Police investigating threat involving Lexington Catholic students; teenager charged

Lexington Catholic
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LEXINGTON, Ky. (WKYT) - Police are investigating a case of terroristic threatening and harassing communications after receiving a complaint from a mother whose son was involved in a race-related incident at Lexington Catholic High School.

Brenna Angel, spokeswoman for Lexington police, said Thursday night that a 17-year-old male has been charged with harassing communications and terroristic threatening. She also said the case has been referred to the Fayette County Attorney's office.

Angel also said the Lexington Police Department has spoken with leadership from the local chapter of the NAACP and the parties involved.

"We are investigating possible charges of Harassing Communications and Terroristic Threatening," she said. "These charges do appear to have racial bias undertones."

The story was first reported Wednesday in the Key News Journal, and went viral.

The boy's mother Denisha Vinegar said her son, who was attending Lexington Catholic at the time, was a victim of harassment from one of his teammates on the football team. Vinegar discovered the messages after looking at her son's computer.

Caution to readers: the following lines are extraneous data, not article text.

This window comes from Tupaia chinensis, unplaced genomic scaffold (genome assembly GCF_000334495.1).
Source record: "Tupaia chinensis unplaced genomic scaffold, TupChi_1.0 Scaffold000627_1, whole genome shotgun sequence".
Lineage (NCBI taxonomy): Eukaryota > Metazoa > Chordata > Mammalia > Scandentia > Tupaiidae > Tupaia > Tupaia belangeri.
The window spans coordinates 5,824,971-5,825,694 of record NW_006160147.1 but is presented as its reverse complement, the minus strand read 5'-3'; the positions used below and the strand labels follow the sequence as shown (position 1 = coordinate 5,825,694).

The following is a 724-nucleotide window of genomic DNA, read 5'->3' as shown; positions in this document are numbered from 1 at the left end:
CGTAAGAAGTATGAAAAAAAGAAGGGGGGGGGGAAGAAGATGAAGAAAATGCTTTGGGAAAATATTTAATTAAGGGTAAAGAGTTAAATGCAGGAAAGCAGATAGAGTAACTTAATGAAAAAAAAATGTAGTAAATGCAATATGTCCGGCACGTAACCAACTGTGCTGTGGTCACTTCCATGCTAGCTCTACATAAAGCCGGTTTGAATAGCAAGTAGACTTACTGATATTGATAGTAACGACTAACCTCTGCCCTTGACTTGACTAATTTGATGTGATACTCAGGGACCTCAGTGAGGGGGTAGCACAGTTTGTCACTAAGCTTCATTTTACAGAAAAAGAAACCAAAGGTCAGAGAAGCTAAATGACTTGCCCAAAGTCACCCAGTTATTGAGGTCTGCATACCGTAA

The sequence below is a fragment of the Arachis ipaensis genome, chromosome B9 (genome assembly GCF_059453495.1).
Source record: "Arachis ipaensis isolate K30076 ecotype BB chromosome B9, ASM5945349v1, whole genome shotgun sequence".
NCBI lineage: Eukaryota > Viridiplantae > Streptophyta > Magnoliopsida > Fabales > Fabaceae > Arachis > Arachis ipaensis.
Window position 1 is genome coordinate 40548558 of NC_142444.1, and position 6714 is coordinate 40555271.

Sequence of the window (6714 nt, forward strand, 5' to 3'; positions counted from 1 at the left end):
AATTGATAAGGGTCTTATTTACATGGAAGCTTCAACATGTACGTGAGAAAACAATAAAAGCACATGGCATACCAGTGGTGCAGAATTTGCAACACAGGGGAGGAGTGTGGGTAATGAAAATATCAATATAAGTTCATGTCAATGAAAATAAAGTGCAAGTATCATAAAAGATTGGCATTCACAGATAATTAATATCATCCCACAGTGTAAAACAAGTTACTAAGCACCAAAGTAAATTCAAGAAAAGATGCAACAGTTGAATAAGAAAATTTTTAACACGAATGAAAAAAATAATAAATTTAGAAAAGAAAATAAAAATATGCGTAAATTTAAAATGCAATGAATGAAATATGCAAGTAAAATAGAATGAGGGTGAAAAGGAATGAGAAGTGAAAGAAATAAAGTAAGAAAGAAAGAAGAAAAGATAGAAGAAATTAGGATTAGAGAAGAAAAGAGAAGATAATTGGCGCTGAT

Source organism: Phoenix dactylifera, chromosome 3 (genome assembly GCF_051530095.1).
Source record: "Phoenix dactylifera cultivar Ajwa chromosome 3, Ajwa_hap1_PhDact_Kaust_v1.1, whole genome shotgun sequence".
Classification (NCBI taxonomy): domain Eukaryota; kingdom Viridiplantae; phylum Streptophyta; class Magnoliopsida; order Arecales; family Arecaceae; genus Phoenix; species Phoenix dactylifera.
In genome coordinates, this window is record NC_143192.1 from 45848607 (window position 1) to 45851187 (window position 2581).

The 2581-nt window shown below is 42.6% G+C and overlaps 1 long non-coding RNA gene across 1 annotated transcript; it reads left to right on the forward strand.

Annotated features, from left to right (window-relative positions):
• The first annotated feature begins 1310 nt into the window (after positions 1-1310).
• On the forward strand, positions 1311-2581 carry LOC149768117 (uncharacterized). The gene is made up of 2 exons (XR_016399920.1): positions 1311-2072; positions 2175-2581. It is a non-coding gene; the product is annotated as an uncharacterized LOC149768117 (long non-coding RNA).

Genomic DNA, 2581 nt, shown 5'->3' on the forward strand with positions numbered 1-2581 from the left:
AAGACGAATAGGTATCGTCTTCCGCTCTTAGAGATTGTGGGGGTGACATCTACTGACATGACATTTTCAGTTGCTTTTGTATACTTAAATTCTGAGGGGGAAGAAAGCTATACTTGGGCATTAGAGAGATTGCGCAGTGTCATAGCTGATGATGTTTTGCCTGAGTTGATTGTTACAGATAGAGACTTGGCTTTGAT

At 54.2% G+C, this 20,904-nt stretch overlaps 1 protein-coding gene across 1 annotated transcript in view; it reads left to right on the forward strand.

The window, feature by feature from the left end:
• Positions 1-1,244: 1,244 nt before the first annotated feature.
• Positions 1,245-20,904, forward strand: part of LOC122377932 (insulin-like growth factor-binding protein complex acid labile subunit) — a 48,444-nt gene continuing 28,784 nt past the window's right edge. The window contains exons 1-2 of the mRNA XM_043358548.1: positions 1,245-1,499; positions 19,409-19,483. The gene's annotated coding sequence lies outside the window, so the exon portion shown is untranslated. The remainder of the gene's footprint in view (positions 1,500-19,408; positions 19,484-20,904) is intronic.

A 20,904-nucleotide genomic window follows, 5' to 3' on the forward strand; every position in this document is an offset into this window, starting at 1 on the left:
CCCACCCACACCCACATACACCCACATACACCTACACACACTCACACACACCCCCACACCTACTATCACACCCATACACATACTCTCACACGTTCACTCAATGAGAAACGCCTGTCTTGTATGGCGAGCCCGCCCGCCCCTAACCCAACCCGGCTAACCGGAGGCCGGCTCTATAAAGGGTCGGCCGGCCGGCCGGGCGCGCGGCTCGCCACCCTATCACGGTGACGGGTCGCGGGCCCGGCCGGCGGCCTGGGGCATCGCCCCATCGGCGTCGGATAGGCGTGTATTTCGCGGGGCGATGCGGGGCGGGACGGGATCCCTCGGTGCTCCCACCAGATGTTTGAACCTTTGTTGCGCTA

A series of group messages, which were provided to WKYT, detail a string of conversations about her son needing to turn in some money. Someone sent her son a message suggesting he "pick my cotton" or "sell crack" to get the money. The messages were dated from Feb. 16 to Feb. 22.

At one point, her son is asked whether he knows what "lynch" means.

“lynch means I’m gonna hang you bc you’re black and I just might,’’ the message says.

After taking her concerns to school officials, Vinegar said her concerns were not taken seriously. She decided to transfer her son to a public school. When she did, she said Lexington Catholic refused to release her son's transcript -- and they gave her a bill for $4,000 because they did not meet fundraising goals.

When asked about the situation, Lexington Catholic Principal Sally Stevens told WKYT that she could not discuss in detail matters involving students. Stevens referred a reporter to the school's code of conduct and said the situation was handled in accordance with their regulations.